Times is tight: The early-retirement offer made by the Denver Post a few months back ("No Scoop for You," August 30) has found more takers, including a trio with very recognizable bylines. Post managing editor Larry Burrough verifies that feature writer Joanne Ditmer, columnist and Capitol bureau chief Fred Brown and veteran police reporter Marilyn Robinson are all scheduled to exit early in the new year. But this isn't Robinson's first stroll down retirement lane, and she may have difficulty reaching its end again. She's currently on "indefinite leave," according to the Post's Ingold, who's been filling in for her on the police beat, but she continues to call in tips from home. "She just keeps working the phones," Ingold says. "She never stops."

The same can't be said for raises at Media-News, parent company of the Post. The hundred or so corporate staffers who occupy the 21st floor of the Denver Post Building have been told that, for now, they won't be receiving any salary boosts -- and MediaNews CEO Dean Singleton emphasizes that he's included in this edict. Such moves are becoming commonplace in journalism these days (New Times, Westword's parent company, has a wage freeze in place), but Singleton says the move is mainly intended to show solidarity with several papers in the MediaNews chain that have taken this step. Singleton insists that there are no current plans to impose similar restrictions on Post employees. But he admits that previously announced plans to add a dozen new editorial employees at the paper may have to be "slowed down some" because of the soft economy: "It's been a pretty tough year, and next year isn't expected to be much better."

Nonetheless, he isn't worried about the Post's plummeting circulation, which by most measures is down by over 100,000 copies per day since this time last year. He notes that advertisers were told around the time the JOA was imposed that the combined figures from the Post and the News would be around 600,000 Monday through Thursday, 650,000 on Friday and Saturday, and 800,000 on Sunday, and that's where they are. Furthermore, he says he won't panic if the levels dip a bit more, because delivery duplication has fallen (now just 8 percent of households get both papers, as opposed to more than 20 percent pre-JOA) and because "the most important number is penetration" -- a kinky-sounding term that concerns the percentage of people the paper reaches in its circulation area. "We have the highest penetration of any top-fifty market in the country," he says. "Our main goal was to lead the industry in major markets in penetration, and we're there."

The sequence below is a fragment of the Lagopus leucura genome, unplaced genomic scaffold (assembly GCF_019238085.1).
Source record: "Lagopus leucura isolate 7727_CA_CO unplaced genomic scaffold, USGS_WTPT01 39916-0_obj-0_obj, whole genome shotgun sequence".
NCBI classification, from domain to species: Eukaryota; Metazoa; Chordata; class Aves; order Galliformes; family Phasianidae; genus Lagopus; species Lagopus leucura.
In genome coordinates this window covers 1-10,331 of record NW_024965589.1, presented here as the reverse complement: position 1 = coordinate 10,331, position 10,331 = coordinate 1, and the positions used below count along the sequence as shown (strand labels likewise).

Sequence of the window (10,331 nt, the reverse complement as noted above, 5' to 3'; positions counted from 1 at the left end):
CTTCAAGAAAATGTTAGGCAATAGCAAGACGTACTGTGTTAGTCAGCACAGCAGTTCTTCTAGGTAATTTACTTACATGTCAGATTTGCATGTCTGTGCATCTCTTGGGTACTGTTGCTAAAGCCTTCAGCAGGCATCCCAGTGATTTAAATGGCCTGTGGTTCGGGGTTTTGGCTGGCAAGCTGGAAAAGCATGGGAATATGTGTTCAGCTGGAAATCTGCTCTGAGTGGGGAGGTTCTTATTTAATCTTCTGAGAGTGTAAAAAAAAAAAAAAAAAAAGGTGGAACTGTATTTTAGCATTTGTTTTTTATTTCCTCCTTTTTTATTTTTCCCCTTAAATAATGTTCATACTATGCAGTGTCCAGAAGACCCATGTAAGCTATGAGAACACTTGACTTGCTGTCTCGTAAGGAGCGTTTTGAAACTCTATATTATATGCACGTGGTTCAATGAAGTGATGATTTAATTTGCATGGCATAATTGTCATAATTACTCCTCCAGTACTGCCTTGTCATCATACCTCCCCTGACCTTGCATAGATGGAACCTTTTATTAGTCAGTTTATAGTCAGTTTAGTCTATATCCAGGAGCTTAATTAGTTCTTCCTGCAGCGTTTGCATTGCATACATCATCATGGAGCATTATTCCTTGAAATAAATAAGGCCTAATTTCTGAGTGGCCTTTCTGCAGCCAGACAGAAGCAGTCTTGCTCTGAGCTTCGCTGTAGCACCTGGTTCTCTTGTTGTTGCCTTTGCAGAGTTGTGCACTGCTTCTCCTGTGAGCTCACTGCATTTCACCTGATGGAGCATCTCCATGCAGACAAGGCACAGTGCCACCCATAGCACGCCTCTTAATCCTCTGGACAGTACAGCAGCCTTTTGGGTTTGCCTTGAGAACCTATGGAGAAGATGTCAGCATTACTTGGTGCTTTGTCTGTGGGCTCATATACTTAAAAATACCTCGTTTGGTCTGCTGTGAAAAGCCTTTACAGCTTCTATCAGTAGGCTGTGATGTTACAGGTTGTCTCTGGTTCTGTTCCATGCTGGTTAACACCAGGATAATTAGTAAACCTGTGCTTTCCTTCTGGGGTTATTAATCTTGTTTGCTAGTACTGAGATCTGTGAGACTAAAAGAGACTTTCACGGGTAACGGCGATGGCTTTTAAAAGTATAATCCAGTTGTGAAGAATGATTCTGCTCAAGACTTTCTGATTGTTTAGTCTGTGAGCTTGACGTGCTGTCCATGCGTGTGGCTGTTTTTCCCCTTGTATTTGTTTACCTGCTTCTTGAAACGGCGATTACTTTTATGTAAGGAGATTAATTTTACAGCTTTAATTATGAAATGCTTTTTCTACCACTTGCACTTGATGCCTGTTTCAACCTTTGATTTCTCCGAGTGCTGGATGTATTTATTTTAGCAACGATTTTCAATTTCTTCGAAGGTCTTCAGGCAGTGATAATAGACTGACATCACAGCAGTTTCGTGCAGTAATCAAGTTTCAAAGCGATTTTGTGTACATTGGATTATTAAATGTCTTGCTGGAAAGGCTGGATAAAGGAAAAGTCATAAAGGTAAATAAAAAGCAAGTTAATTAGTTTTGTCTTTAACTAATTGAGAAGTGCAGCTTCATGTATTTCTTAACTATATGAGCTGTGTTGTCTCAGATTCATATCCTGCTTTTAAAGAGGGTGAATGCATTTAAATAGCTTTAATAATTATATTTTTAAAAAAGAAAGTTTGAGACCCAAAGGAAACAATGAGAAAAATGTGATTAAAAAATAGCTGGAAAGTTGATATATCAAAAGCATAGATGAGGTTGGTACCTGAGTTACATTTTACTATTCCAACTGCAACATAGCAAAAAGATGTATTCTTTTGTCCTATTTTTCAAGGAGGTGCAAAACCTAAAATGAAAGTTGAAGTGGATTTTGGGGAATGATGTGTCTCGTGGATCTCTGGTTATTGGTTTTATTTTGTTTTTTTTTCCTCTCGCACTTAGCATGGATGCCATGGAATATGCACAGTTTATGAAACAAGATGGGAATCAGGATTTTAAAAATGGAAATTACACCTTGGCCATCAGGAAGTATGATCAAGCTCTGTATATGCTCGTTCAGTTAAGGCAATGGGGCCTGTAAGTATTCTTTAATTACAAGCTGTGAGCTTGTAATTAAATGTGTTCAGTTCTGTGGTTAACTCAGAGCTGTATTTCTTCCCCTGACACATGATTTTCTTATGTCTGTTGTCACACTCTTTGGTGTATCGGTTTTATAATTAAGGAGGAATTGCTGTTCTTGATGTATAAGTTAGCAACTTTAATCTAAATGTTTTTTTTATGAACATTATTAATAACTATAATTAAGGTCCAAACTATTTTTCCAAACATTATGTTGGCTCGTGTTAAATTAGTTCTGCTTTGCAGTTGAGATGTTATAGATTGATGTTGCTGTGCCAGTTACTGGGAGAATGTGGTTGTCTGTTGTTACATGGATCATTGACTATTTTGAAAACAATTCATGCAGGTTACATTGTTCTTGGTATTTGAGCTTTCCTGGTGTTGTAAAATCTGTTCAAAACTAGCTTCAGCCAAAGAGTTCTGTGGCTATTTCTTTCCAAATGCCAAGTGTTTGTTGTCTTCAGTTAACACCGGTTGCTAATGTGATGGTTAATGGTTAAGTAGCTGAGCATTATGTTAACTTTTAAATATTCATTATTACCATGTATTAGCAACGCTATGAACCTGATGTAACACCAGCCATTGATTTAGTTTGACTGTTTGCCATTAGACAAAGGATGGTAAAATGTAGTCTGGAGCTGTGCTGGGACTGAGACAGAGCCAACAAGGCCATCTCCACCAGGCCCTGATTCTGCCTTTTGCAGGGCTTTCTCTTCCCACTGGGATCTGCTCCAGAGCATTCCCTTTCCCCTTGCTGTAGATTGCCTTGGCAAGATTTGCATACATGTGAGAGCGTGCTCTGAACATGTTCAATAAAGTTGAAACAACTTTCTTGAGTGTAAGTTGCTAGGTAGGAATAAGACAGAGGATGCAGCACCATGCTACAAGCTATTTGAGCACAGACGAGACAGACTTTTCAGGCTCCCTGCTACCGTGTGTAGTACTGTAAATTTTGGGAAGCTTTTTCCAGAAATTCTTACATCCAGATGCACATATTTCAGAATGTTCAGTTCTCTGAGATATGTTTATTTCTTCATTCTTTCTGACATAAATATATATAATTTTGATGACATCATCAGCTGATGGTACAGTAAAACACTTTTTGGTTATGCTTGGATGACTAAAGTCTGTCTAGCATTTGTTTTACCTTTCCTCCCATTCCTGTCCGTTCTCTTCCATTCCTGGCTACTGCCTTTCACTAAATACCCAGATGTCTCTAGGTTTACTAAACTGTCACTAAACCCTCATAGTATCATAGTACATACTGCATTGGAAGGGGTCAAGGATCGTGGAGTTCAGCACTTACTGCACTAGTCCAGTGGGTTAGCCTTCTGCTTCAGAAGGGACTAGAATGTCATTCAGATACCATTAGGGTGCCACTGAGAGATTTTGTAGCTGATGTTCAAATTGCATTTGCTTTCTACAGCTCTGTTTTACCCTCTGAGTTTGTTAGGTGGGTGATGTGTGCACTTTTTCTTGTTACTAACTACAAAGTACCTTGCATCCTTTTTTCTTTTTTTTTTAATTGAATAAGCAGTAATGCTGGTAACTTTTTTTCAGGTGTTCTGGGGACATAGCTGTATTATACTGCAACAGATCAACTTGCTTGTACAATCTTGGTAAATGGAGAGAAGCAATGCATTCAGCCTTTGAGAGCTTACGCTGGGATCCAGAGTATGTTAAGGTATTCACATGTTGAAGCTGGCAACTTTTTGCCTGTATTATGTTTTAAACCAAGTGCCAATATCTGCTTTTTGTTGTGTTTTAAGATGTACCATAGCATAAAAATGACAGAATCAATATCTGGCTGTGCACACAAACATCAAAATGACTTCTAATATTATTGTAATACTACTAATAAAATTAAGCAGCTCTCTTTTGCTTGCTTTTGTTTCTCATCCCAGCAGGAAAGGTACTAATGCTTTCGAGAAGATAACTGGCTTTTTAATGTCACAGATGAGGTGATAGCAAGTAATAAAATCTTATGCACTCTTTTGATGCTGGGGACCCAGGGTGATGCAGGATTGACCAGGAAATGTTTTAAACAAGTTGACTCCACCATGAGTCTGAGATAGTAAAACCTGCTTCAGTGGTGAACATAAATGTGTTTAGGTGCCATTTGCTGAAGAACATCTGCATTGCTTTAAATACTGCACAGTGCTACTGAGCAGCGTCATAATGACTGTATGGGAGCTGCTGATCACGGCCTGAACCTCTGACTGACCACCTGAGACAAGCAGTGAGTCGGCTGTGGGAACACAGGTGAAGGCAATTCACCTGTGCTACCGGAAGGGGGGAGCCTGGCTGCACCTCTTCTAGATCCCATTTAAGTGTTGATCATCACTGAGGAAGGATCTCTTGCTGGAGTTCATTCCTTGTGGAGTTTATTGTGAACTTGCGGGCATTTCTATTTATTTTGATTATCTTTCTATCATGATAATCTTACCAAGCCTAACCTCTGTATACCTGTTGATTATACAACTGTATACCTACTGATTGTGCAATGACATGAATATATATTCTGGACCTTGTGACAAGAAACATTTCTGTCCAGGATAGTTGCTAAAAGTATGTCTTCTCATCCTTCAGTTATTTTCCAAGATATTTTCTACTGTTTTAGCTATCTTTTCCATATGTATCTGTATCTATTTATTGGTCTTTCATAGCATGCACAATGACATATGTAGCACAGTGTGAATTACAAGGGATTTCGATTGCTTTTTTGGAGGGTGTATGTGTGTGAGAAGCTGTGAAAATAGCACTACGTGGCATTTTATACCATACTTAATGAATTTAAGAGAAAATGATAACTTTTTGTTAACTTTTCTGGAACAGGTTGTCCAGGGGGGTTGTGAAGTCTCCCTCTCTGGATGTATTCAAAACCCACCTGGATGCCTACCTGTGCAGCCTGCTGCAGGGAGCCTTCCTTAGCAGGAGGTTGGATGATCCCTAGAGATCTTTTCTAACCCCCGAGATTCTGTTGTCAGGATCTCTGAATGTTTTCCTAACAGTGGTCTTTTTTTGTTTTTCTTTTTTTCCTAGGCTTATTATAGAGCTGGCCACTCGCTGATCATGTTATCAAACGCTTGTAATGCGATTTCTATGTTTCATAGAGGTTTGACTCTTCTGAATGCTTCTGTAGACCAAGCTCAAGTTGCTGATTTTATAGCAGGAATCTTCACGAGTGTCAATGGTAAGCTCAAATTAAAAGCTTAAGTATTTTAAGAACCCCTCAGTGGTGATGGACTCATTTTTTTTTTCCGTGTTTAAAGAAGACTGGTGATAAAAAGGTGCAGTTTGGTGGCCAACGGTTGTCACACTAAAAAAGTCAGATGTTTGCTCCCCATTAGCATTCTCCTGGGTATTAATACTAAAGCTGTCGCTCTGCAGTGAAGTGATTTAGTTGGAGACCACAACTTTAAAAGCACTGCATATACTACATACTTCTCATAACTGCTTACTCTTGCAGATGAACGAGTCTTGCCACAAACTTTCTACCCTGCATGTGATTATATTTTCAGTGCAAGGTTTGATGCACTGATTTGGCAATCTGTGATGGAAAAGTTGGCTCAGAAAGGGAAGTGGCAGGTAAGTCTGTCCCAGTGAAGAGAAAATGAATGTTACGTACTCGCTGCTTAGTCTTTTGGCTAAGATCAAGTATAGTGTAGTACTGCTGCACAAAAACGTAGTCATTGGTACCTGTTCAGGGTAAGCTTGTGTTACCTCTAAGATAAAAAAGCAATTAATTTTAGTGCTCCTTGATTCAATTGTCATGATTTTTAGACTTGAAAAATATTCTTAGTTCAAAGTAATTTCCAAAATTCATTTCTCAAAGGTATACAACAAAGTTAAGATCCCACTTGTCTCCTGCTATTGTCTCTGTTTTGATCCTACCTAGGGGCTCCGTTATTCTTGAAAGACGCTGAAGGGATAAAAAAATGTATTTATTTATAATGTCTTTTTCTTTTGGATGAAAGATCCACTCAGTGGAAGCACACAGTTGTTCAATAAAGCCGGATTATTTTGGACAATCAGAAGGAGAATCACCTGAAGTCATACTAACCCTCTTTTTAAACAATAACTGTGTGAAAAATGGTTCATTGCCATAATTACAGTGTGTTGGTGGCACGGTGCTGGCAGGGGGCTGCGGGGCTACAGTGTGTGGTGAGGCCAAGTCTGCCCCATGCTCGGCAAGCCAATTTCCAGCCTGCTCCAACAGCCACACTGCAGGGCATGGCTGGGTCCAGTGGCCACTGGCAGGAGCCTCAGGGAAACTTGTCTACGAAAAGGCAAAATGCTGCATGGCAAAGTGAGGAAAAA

And it feels so good.

The amount of dough the Post is spending to keep correspondents in or near Afghanistan isn't causing any substantial monetary strain, Singleton says, but that doesn't mean he's ready to set up permanent bureaus overseas: "My sense is that the war on terrorism is going to move around a lot, and I want us to have the flexibility to move with it." Post insiders say that some decision-makers at the paper feel their coverage is on par with that of the New York Times -- an assertion that doesn't seem to have a high reality quotient. Even Singleton won't go that far, noting that "we're not trying to do coverage at the same level as the New York Times, which we've been using a lot of; it's been excellent. They're putting more people on it than we ever will." Yet, he goes on, "I think what we've done is outstanding. Our mission has been to cover things we thought the New York Times or the Associated Press or the Los Angeles Times weren't covering. This is the story of our generation, and we're tailoring it to what we believe will interest Colorado readers."

Clearly, circulation drops haven't affected Singleton's bravado. When asked about a lawsuit filed last month in Denver District Court by representatives of the Utah family that previously owned the Salt Lake Tribune, which is now in the MediaNews portfolio, Singleton says, "It's kind of like having to swat a gnat in the summertime."

If that doesn't kill it, there's always early retirement.

A sporting proposition: In the December 4 Denver Post, TV columnist Joanne Ostrow wrote that Jim Conrad, a sports anchor at Channel 2 for more than two decades, is "retiring" at year's end. But according to inside sources, that word in quotes is a euphemism: The station, which is still losing ground to Channel 31 in the 9 p.m. newscast ratings battle, isn't renewing his contract. Marc Soicher, principal sports anchor at Channel 4, appears to be facing a similar situation. Neither Soicher nor Channel 4 vice president and general manager Marv Rockford offered a comment, but reliable informants report that Soicher was told last week he would not be brought back after his contract expires in 2002. In the meantime, Channel 4 gave an indication that it may be de-emphasizing sports in the future: Its new, half-hour 5 p.m. weekday newscast, which debuted December 3, contains no regular sports segment.

What all of this means is anyone's guess, but it's clear that Denver, which is always touted as a great sports town, currently has the weakest crop of TV sports anchors in recent memory -- maybe ever. Consider: Conrad is a nice fellow, but he's fumbling and dull on the air; Soicher hardly registers; Channel 9's Tony Zarrella comes across as an unctuous homer; Channel 31's David Treadwell hasn't measurably improved since his amateurish debut; and Channel 7's Lionel Bienvenu, a cable veteran, is still searching for the right tone.

You'd think that anything would be an improvement over that. Then again, we're talking about television.